I believe with living and speaking in love, but there comes a time to speak out and fight. God is a warrior, but a respectful and fair one. Read the book of Joshua, sometimes measures need to be taken. Evolution is wrong and a lie that many believe, we need to fight for what we believe. Christians need to quit being a giant group of “nice people” and fight. You can still fight and be respectful and courteous towards your enemy.

  22. onein6billion says:

    “Evolution is wrong and a lie that many believe”
    But fortunately we have many silly people on this earth who believe in a silly religion and are willing to fight against the scientists.  The war on science will never cease.
    Of course there is this little problem with the current interpretation of the First Amendment that seems to slow down the proper teaching of religious nonsense in high school science classrooms.  Overthrow the Constitution and establish a proper theocracy!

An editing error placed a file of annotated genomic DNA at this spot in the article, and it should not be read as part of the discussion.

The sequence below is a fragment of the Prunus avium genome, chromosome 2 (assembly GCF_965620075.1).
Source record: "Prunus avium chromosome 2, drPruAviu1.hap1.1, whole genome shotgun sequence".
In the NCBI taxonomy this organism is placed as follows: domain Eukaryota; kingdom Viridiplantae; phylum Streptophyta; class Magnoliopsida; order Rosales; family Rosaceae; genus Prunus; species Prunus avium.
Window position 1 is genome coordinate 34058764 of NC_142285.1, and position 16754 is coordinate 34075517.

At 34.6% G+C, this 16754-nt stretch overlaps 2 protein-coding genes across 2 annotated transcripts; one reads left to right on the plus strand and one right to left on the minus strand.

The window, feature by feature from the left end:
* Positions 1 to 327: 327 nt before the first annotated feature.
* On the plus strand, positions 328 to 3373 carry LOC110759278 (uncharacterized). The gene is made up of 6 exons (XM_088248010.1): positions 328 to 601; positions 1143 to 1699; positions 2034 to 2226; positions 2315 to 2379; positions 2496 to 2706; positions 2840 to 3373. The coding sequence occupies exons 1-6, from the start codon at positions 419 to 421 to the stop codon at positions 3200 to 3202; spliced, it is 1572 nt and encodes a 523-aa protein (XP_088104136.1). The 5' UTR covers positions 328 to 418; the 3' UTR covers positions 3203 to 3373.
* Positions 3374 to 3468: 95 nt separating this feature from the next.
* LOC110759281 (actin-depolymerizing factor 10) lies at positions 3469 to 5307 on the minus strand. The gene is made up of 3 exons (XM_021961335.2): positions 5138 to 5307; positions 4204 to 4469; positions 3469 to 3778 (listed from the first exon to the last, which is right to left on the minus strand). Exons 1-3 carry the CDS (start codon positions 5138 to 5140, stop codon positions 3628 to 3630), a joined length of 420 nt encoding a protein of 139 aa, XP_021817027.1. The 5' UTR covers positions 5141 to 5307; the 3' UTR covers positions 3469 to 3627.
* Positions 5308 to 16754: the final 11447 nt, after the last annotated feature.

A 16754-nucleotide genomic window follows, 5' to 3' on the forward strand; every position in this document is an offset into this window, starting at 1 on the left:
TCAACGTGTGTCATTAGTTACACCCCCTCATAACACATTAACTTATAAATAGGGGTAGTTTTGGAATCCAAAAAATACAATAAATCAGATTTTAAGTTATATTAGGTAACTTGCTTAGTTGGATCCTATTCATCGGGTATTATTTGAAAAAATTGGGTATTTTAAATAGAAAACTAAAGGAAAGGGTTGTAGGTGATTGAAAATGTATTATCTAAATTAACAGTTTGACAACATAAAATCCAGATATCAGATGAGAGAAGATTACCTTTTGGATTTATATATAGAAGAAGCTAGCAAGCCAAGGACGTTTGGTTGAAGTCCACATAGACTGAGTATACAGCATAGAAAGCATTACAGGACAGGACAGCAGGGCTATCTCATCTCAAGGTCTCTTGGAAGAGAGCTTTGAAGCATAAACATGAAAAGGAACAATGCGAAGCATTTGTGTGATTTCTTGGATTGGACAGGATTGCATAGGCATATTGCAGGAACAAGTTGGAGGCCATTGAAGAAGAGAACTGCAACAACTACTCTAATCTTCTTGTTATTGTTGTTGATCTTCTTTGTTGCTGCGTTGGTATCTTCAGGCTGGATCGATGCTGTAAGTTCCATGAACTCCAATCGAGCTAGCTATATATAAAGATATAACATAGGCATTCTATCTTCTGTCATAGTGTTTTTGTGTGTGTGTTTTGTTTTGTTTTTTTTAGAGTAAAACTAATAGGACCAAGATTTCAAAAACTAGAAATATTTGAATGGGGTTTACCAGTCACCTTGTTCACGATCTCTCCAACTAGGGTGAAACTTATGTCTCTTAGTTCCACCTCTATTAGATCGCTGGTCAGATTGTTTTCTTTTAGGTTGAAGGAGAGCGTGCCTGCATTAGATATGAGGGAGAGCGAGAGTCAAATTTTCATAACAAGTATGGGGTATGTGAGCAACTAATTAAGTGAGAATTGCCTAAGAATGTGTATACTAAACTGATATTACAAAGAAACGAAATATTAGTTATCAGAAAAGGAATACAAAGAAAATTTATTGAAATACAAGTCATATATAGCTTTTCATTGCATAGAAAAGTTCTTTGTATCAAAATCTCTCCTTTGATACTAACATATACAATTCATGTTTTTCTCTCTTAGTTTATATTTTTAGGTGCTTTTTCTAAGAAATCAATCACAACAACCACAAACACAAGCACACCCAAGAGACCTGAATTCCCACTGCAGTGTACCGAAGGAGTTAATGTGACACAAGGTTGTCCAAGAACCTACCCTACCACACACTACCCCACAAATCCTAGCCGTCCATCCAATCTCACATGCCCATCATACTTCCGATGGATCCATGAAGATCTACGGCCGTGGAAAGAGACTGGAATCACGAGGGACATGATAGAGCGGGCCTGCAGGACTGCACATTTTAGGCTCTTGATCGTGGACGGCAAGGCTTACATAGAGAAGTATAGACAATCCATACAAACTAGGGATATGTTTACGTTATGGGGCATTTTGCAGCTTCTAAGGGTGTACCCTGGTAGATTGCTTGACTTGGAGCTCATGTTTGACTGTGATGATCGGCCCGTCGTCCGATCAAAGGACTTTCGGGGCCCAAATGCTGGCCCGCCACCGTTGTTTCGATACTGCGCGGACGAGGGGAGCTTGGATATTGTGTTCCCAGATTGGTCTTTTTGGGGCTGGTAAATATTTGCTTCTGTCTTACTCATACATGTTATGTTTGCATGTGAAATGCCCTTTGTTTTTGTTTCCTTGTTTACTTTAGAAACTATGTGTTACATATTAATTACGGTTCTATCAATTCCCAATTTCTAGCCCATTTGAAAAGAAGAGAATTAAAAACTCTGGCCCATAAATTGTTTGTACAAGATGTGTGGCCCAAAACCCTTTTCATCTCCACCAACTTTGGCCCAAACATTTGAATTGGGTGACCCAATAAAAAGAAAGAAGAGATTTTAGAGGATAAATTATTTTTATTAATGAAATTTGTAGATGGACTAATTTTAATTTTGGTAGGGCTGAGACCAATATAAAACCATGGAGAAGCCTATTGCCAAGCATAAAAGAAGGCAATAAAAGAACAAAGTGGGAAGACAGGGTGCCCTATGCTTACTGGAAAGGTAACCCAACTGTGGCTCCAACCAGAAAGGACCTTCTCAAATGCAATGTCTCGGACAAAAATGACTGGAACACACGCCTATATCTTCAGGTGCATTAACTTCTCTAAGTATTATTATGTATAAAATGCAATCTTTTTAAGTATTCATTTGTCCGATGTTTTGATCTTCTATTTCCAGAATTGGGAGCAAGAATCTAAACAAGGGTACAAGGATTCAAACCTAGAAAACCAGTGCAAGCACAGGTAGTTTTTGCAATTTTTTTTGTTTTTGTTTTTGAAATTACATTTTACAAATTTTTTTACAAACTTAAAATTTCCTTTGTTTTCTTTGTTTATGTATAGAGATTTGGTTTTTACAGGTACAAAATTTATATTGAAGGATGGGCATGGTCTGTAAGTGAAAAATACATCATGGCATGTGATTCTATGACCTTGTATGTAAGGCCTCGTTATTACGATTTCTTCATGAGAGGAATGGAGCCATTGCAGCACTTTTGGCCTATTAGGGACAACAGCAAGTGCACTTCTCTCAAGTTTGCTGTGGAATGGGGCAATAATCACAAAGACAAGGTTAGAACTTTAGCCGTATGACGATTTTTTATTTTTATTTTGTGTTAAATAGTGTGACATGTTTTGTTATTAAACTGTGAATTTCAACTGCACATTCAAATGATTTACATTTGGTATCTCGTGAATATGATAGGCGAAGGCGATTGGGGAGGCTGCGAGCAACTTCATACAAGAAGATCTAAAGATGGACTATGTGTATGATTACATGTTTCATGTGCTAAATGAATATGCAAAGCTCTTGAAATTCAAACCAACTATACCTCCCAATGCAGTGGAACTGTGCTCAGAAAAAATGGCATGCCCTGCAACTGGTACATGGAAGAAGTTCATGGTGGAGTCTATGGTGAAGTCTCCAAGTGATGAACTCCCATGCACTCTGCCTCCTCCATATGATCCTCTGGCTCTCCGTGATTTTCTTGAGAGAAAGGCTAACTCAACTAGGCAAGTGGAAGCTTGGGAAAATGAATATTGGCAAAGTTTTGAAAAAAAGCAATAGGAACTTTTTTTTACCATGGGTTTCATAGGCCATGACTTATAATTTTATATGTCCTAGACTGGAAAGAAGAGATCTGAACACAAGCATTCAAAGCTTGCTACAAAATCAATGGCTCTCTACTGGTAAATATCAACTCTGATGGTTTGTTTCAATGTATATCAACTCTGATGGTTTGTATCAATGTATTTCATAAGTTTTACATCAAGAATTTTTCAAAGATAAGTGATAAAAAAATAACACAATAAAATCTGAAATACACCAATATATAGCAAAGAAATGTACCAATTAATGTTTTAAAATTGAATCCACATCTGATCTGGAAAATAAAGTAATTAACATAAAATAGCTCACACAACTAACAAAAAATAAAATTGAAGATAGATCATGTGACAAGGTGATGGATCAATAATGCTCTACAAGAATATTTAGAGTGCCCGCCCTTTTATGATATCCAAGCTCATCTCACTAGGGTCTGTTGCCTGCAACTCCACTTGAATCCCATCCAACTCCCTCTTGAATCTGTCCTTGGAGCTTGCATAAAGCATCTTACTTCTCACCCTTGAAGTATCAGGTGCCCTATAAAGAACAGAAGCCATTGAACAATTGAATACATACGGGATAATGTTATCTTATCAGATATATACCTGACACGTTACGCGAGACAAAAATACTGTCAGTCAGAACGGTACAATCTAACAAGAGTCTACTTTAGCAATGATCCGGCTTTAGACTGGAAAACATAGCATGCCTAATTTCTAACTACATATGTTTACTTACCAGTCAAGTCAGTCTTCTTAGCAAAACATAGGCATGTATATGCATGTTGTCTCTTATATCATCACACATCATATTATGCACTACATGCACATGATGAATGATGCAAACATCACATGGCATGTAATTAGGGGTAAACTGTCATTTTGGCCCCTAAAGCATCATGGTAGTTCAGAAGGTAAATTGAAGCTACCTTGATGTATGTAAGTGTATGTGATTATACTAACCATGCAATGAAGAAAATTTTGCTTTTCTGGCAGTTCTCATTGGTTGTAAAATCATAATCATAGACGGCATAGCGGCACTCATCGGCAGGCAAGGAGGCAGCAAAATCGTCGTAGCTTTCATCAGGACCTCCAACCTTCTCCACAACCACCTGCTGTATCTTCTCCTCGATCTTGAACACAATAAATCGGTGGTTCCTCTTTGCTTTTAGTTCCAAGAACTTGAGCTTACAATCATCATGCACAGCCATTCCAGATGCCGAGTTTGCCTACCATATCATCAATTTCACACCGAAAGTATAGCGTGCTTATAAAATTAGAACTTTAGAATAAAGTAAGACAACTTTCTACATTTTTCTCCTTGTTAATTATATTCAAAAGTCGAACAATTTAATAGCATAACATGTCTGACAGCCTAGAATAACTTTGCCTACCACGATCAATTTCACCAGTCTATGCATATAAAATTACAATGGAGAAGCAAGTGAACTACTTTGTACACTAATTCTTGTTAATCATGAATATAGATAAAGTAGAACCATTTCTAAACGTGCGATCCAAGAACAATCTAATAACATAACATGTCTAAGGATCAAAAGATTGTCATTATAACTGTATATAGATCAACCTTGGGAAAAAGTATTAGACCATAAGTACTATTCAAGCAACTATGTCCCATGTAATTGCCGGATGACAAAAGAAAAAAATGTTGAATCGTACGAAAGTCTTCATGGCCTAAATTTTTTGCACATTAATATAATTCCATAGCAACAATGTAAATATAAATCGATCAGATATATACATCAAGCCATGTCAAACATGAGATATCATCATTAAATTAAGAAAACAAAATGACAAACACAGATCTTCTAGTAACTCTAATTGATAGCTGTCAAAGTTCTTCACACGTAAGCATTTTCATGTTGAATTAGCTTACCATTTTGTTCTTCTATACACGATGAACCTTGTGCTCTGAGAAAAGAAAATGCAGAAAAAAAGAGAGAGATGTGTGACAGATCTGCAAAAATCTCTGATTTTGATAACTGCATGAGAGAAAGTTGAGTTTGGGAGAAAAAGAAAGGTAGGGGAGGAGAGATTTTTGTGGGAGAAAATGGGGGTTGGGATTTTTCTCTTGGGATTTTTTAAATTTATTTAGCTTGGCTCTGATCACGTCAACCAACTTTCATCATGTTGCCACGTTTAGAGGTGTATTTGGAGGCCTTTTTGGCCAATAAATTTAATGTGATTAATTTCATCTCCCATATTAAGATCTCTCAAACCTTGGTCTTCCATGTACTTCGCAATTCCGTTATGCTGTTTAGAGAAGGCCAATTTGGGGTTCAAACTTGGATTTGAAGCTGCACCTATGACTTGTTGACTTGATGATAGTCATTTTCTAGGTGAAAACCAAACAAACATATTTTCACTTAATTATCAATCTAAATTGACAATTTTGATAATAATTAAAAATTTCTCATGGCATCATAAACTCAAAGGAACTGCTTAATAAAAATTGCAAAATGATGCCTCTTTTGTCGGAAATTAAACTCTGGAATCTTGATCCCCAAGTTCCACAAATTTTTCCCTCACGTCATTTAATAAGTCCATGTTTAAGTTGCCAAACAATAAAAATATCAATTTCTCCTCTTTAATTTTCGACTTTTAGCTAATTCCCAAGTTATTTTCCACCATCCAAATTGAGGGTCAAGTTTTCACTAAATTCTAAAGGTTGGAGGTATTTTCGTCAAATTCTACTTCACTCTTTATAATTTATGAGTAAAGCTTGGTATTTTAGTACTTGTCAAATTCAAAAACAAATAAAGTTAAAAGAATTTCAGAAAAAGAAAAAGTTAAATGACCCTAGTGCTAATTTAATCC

23. onein6billion says:

    “evolution can be equally ruled out because it has an atheistic connection”

    Your logic is stupid. ID is rejected because it is not science. Evolution is accepted science.

    It is obvious the ID has a religious connection and Expelled does not even try to deny that. But that only goes to the motives of its proponents. ID could conceivably be science and be promoted by religious supporters. But since it isn’t science, the only reason to promote it is religious.

  24. Tom Gilson says:

    If that quote were all I had to say about it, that would be “stupid.” (Thanks for the compliment, by the way.) But you pulled it completely out of context, and missed the point.